science of race

A new paper explains why it can be dangerous to think otherwise.
A new study suggests a technique to stop stereotyping before it's ingrained.
What are the origins of the concept of human races? People with "similar" skin color might have very different shapes of
In his response to comments by me, Jon Marks and Jennifer Raff, Wade does not take on any substantive aspect of the debate; rather, he misrepresents the science again and takes a shot at our credentials as scholars. Here is a very quick response to his comments, in hopes of correcting the record and getting this debate back to the science.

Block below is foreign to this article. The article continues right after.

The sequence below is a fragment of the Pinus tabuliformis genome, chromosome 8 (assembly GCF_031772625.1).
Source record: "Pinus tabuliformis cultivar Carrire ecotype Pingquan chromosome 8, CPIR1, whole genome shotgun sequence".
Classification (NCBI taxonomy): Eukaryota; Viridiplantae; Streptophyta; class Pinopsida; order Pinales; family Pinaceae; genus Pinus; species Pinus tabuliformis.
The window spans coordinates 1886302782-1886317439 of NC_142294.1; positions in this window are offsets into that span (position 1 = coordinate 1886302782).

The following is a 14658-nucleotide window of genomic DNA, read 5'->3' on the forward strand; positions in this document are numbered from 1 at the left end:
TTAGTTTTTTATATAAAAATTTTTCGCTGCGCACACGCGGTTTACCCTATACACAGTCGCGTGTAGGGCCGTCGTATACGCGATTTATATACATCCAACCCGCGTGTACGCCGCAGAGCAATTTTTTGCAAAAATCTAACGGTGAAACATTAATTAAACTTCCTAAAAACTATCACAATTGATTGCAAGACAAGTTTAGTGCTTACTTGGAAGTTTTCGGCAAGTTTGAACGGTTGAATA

Three attacks on my book A Troublesome Inheritance have appeared on The Huffington Post's blog this month. For readers puzzled by the stridency and personal animus of these compositions, I'd like to explain what is going on.
Wade can't justify his first and primary point: his claim that the human racial groups we recognize today culturally are scientifically meaningful, discrete biological divisions of humans. This claim provides a direct basis for the whole second half of the book, in which he makes speculative arguments about national character.